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Boyd Cordner and Cooper Cronk.

Sydney Roosters skipper Boyd Cordner said the NRL are moving in the right direction when it comes to player welfare, with Tevita Pangai Jnr facing a grade-two dangerous contact charge for his late tackle on Cooper Cronk.

Not only did the Broncos cop their worst ever loss to the Roosters but they also face losing Pangai for two weeks if he submits an early guilty plea, or three weeks if he contests the charge and loses at the judiciary.

There was plenty of debate over whether Pangai should have been sent to the sin bin but Cordner believes the right call was made.

"It was late," Cordner said.

"It probably wasn't intentional but at the same time we need to look after player welfare and think they got the call right at the end of the day.

Roosters have their say on Cronk hit

"It is hard because as players we get told to put pressure on and when you have their key playmakers standing in front of you, you want to take away as much time as possible.

"But at the same time there has to be a duty of care and I think the game is trending in that direction where the player welfare is first and foremost and that showed in the decision of Tevita getting two or three weeks."

The Roosters have already had to get by without Cronk due to injury but Angus Crichton says it'd be even harder to take if they lost their star playmaker to a late shot.

"It obviously puts the player at risk because they're in a pretty vulnerable position, especially if they're relaxed and not expecting it," Crichton said.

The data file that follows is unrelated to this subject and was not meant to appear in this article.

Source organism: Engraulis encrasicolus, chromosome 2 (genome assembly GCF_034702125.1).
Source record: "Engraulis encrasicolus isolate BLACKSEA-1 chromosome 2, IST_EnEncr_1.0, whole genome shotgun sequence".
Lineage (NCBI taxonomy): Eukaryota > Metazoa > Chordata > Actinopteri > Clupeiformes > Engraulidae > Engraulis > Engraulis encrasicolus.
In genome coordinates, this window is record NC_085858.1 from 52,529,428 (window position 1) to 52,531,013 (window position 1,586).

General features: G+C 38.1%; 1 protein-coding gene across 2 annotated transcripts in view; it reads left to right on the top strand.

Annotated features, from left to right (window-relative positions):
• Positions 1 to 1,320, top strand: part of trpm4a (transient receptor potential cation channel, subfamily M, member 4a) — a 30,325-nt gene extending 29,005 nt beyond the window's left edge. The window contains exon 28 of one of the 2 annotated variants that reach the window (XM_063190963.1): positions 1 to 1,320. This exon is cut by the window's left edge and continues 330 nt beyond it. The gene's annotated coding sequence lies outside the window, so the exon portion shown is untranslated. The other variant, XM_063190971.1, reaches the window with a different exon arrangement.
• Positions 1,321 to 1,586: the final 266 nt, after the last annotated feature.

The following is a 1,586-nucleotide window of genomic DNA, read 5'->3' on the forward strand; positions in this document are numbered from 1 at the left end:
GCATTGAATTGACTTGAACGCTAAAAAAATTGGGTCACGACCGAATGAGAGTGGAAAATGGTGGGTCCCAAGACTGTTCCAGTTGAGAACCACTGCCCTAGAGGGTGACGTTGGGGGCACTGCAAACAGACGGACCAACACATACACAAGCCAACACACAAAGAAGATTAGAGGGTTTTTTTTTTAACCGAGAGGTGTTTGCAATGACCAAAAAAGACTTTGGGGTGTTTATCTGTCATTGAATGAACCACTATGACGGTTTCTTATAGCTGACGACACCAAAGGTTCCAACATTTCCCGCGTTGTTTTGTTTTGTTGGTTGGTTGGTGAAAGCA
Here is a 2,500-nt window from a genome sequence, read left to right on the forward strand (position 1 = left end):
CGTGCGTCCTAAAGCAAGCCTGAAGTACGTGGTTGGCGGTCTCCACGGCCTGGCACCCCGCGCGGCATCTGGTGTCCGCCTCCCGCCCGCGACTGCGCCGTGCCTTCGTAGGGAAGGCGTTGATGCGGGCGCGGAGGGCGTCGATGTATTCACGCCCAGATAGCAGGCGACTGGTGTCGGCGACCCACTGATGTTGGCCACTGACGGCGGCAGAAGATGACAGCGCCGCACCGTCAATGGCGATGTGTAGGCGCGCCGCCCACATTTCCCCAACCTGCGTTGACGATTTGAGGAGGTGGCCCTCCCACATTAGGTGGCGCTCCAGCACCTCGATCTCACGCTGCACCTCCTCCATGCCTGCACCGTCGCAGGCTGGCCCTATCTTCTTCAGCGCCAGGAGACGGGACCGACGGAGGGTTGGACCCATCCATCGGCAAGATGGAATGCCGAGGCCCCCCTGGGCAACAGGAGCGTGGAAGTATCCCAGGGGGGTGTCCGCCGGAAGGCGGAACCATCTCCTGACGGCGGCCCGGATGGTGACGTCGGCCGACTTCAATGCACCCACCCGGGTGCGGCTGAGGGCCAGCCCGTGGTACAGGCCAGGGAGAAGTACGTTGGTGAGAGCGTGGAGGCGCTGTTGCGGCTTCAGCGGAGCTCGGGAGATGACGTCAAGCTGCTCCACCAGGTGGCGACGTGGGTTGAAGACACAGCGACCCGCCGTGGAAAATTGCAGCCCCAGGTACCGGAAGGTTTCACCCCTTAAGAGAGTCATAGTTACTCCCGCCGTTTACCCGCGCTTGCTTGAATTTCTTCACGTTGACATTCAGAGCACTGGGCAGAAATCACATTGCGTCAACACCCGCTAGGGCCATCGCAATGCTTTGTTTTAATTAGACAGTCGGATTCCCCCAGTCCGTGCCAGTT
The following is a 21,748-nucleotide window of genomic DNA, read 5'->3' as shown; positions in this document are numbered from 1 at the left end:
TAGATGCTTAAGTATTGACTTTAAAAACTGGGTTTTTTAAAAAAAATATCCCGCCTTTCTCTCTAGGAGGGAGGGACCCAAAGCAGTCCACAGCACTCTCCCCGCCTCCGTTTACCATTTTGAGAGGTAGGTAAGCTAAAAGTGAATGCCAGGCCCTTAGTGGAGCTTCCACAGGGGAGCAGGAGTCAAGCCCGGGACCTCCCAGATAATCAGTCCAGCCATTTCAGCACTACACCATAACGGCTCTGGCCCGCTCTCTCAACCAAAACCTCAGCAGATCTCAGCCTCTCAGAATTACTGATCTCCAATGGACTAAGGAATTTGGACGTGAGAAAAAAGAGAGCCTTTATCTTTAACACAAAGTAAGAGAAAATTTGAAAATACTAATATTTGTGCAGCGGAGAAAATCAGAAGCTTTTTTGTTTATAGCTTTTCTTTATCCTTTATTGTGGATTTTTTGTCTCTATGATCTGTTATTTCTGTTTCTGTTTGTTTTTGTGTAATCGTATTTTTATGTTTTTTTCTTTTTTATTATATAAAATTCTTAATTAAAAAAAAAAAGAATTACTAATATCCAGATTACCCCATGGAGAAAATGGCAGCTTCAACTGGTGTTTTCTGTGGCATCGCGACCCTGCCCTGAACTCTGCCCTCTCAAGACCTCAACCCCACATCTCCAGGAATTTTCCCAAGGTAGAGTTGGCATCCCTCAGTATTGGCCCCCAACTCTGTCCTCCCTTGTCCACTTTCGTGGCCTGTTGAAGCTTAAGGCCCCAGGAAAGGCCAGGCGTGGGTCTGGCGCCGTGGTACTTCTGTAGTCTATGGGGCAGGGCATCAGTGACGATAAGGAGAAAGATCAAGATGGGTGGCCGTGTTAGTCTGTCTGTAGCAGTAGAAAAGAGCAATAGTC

Match Highlights: Roosters v Broncos

"You don't want to see players like Cooper get injuries from shots like that because you want your best players on the park every week.

"I think there’s a line. I never try and put anyone in a position where you're going to hurt them outside of the rules."

Crichton produced his first 80-minute performance for his new club on Thursday after undergoing shoulder surgery in the off-season.

The second-rower said the most important thing was getting his body right before chucking him in the deep end for a full 80 minutes.

"I’m feeling really good," Crichton said

"Coming back from injury you need to be smart with pushing it too hard and doing just the right amount.

"For me it was making sure that my body was right and trying to build up every week to become better and stronger, because if you come back in too early you can start taking backwards steps.

"I'm still learning the way they play footy here and the way they want me to play – I think the better I get at that the better my footy will be."

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National Rugby League respects and honours the Traditional Custodians of the land and pay our respects to their Elders past, present and future. We acknowledge the stories, traditions and living cultures of Aboriginal and Torres Strait Islander peoples on the lands we meet, gather and play on.

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